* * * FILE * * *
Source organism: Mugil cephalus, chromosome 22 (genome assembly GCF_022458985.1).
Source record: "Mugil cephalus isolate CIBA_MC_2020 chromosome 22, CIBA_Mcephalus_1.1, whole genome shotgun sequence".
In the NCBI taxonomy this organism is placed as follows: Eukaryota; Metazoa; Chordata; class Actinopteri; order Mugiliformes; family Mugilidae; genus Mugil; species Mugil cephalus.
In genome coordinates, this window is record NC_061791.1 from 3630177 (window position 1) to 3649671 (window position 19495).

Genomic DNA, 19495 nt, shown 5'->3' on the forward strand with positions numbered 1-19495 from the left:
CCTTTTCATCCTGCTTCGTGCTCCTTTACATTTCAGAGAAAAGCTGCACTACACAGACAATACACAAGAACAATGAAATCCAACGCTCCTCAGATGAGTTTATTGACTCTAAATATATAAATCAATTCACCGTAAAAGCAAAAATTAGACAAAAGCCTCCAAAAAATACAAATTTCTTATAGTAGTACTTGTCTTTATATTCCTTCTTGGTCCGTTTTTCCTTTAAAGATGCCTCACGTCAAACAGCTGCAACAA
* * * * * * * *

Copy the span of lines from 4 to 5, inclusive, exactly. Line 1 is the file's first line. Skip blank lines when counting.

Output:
In genome coordinates, this window is record NC_061791.1 from 3630177 (window position 1) to 3649671 (window position 19495).

Genomic DNA, 19495 nt, shown 5'->3' on the forward strand with positions numbered 1-19495 from the left: